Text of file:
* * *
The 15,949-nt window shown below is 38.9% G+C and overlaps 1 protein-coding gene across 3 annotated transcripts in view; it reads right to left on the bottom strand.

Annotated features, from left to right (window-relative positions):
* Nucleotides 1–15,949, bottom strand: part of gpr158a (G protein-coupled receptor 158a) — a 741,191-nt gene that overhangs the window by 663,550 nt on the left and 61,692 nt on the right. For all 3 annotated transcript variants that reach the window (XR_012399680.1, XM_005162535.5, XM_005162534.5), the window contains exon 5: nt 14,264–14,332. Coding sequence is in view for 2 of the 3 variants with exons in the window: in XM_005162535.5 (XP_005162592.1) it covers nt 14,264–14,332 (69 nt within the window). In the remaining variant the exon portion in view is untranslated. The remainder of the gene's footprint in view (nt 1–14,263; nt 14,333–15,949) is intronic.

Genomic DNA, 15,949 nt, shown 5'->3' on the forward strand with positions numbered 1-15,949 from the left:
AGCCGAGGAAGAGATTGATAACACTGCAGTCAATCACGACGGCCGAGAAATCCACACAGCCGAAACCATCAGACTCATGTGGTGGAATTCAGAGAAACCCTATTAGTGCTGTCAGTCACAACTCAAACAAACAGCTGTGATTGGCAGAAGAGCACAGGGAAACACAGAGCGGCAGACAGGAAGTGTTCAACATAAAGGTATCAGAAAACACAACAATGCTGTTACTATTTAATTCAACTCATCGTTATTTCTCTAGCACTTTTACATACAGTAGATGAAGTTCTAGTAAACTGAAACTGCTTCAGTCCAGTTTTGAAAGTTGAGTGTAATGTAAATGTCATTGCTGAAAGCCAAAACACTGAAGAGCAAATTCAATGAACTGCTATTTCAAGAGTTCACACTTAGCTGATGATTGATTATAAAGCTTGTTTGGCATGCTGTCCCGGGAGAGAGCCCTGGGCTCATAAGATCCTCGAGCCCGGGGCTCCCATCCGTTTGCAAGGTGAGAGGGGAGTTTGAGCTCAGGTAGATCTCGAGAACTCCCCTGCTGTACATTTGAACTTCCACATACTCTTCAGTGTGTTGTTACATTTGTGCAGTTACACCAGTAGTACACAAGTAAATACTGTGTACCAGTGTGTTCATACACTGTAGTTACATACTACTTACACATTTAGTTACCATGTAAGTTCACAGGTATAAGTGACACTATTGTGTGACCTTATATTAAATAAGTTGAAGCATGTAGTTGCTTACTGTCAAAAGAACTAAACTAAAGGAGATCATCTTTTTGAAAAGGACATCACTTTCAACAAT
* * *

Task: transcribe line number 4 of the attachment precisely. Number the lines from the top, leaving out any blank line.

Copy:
Genomic DNA, 15,949 nt, shown 5'->3' on the forward strand with positions numbered 1-15,949 from the left: